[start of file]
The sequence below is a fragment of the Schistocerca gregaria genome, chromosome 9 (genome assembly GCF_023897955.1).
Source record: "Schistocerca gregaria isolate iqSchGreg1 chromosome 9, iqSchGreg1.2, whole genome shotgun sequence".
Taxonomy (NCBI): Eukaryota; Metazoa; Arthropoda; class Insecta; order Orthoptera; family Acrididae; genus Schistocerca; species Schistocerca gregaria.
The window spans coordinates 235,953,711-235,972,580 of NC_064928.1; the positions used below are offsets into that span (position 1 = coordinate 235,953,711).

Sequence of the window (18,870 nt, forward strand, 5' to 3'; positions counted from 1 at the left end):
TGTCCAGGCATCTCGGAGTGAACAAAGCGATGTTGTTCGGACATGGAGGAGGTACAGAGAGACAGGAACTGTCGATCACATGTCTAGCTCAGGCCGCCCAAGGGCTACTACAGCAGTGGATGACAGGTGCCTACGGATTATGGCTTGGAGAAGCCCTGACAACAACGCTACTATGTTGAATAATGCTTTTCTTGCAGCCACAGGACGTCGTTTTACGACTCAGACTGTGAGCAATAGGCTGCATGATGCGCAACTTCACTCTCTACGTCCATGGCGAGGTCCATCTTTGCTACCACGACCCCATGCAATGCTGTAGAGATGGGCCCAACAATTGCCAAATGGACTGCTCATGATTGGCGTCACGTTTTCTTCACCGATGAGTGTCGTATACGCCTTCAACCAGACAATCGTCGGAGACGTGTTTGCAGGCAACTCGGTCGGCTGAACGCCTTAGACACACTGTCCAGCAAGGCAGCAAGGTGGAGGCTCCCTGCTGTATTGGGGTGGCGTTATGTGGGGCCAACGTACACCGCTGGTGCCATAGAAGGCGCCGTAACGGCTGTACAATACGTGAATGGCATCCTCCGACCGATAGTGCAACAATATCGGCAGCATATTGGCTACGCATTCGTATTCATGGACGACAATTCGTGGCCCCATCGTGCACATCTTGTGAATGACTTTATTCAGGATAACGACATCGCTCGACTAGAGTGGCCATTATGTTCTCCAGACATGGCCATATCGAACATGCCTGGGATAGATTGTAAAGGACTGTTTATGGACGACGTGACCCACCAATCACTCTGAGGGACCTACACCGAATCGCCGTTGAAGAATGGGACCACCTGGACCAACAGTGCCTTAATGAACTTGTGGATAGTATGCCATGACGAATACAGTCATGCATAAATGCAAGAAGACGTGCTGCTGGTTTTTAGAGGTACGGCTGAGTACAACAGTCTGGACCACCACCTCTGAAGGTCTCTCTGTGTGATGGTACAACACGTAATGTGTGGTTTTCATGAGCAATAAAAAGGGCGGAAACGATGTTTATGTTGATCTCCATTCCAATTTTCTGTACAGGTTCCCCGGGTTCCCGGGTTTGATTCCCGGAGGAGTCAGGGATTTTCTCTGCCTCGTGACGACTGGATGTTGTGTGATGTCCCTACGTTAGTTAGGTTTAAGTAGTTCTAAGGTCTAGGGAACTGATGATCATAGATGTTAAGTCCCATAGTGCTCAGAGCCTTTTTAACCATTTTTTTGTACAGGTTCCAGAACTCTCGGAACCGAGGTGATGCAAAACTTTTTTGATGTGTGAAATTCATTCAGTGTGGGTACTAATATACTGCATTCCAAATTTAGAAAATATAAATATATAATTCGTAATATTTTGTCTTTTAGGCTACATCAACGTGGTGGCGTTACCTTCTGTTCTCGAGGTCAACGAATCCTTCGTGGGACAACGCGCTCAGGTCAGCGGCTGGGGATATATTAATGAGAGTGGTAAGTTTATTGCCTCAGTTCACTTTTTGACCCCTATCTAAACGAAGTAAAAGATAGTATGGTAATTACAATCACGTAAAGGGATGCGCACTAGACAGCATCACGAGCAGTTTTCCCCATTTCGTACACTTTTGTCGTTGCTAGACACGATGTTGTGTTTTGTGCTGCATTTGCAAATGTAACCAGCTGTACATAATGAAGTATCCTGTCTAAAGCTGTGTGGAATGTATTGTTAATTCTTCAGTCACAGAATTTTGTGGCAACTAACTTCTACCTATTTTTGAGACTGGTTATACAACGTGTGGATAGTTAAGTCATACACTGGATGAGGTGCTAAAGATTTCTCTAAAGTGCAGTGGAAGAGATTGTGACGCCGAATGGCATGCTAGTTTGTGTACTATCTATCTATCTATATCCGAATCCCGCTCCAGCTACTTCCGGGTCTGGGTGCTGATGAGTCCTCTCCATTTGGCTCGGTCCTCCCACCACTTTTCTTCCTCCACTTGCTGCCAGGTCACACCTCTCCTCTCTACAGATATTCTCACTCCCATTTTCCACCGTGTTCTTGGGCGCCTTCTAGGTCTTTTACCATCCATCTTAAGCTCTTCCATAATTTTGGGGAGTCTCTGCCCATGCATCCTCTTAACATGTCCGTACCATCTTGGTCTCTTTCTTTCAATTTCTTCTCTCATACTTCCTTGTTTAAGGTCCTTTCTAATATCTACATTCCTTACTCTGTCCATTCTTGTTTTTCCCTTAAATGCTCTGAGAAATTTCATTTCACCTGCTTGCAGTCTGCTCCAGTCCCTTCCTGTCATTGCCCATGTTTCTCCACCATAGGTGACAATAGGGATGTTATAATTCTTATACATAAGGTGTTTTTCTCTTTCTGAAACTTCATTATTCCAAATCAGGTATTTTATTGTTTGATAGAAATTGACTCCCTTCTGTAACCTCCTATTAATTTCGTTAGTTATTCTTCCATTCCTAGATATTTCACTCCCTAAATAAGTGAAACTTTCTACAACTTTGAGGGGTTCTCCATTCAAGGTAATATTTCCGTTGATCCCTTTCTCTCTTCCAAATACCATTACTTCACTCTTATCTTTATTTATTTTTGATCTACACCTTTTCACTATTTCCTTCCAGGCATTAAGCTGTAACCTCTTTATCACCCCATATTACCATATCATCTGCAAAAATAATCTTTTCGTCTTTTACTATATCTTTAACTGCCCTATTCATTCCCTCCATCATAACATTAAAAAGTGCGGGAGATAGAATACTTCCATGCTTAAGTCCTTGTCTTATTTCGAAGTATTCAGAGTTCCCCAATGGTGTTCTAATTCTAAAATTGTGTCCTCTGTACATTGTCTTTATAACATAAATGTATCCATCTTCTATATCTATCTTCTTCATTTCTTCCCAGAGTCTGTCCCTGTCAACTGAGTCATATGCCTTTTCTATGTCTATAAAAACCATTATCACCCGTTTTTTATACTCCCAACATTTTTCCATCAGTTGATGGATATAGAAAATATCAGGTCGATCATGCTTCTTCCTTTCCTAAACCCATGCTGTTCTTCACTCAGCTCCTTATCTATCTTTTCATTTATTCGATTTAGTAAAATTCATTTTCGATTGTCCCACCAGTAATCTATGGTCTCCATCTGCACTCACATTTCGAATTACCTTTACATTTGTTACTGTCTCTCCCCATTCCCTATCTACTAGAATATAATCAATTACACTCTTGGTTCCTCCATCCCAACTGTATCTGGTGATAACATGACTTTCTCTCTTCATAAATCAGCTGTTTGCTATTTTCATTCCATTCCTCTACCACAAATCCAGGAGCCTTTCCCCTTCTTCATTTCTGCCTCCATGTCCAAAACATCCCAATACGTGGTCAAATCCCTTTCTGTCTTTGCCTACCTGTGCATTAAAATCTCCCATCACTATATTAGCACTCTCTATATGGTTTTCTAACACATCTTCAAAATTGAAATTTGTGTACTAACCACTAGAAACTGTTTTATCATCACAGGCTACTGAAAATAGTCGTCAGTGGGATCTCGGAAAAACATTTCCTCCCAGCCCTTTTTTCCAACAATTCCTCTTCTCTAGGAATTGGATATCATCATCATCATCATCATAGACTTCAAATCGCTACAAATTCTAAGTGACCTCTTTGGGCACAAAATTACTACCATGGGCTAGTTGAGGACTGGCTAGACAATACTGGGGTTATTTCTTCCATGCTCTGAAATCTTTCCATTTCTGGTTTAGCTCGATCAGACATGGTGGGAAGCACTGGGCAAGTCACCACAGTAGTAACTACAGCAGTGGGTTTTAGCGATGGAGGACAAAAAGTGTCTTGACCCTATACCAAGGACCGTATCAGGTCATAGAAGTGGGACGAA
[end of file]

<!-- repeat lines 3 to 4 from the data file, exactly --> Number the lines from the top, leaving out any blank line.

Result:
Taxonomy (NCBI): Eukaryota; Metazoa; Arthropoda; class Insecta; order Orthoptera; family Acrididae; genus Schistocerca; species Schistocerca gregaria.
The window spans coordinates 235,953,711-235,972,580 of NC_064928.1; the positions used below are offsets into that span (position 1 = coordinate 235,953,711).